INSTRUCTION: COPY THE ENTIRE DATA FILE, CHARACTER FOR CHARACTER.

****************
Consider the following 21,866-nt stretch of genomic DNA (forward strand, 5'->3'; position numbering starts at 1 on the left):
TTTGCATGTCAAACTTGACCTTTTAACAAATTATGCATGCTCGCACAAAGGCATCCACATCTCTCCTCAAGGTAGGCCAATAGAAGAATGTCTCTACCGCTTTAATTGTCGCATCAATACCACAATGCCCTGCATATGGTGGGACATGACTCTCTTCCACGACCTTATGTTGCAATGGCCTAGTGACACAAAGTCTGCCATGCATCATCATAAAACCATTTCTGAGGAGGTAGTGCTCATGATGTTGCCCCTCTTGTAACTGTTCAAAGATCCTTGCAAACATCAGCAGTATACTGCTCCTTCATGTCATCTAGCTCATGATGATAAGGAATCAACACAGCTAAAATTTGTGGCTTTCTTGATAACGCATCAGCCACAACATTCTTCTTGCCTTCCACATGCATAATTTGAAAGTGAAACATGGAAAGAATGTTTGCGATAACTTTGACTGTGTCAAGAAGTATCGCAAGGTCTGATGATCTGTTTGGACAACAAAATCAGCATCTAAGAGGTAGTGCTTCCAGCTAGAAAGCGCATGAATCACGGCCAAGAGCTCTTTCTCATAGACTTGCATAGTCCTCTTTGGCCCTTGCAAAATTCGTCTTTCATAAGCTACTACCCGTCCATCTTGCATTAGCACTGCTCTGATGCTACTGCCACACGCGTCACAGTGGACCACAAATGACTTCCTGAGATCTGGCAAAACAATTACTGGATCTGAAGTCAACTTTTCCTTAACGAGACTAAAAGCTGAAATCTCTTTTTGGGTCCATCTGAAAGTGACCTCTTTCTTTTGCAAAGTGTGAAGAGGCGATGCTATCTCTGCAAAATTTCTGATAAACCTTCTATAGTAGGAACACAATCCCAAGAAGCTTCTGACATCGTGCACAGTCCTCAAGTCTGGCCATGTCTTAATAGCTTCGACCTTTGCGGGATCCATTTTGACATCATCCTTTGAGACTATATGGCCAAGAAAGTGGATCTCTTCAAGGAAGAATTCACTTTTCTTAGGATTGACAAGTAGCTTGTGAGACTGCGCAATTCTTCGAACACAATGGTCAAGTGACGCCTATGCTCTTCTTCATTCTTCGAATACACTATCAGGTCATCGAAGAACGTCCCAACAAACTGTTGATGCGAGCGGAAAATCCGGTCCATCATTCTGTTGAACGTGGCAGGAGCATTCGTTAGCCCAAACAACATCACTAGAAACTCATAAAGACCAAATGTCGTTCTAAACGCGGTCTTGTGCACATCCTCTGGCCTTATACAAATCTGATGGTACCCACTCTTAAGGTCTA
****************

Consider the following 21,866-nt stretch of genomic DNA (forward strand, 5'->3'; position numbering starts at 1 on the left):
TTTGCATGTCAAACTTGACCTTTTAACAAATTATGCATGCTCGCACAAAGGCATCCACATCTCTCCTCAAGGTAGGCCAATAGAAGAATGTCTCTACCGCTTTAATTGTCGCATCAATACCACAATGCCCTGCATATGGTGGGACATGACTCTCTTCCACGACCTTATGTTGCAATGGCCTAGTGACACAAAGTCTGCCATGCATCATCATAAAACCATTTCTGAGGAGGTAGTGCTCATGATGTTGCCCCTCTTGTAACTGTTCAAAGATCCTTGCAAACATCAGCAGTATACTGCTCCTTCATGTCATCTAGCTCATGATGATAAGGAATCAACACAGCTAAAATTTGTGGCTTTCTTGATAACGCATCAGCCACAACATTCTTCTTGCCTTCCACATGCATAATTTGAAAGTGAAACATGGAAAGAATGTTTGCGATAACTTTGACTGTGTCAAGAAGTATCGCAAGGTCTGATGATCTGTTTGGACAACAAAATCAGCATCTAAGAGGTAGTGCTTCCAGCTAGAAAGCGCATGAATCACGGCCAAGAGCTCTTTCTCATAGACTTGCATAGTCCTCTTTGGCCCTTGCAAAATTCGTCTTTCATAAGCTACTACCCGTCCATCTTGCATTAGCACTGCTCTGATGCTACTGCCACACGCGTCACAGTGGACCACAAATGACTTCCTGAGATCTGGCAAAACAATTACTGGATCTGAAGTCAACTTTTCCTTAACGAGACTAAAAGCTGAAATCTCTTTTTGGGTCCATCTGAAAGTGACCTCTTTCTTTTGCAAAGTGTGAAGAGGCGATGCTATCTCTGCAAAATTTCTGATAAACCTTCTATAGTAGGAACACAATCCCAAGAAGCTTCTGACATCGTGCACAGTCCTCAAGTCTGGCCATGTCTTAATAGCTTCGACCTTTGCGGGATCCATTTTGACATCATCCTTTGAGACTATATGGCCAAGAAAGTGGATCTCTTCAAGGAAGAATTCACTTTTCTTAGGATTGACAAGTAGCTTGTGAGACTGCGCAATTCTTCGAACACAATGGTCAAGTGACGCCTATGCTCTTCTTCATTCTTCGAATACACTATCAGGTCATCGAAGAACGTCCCAACAAACTGTTGATGCGAGCGGAAAATCCGGTCCATCATTCTGTTGAACGTGGCAGGAGCATTCGTTAGCCCAAACAACATCACTAGAAACTCATAAAGACCAAATGTCGTTCTAAACGCGGTCTTGTGCACATCCTCTGGCCTTATACAAATCTGATGGTACCCACTCTTAAGGTCTA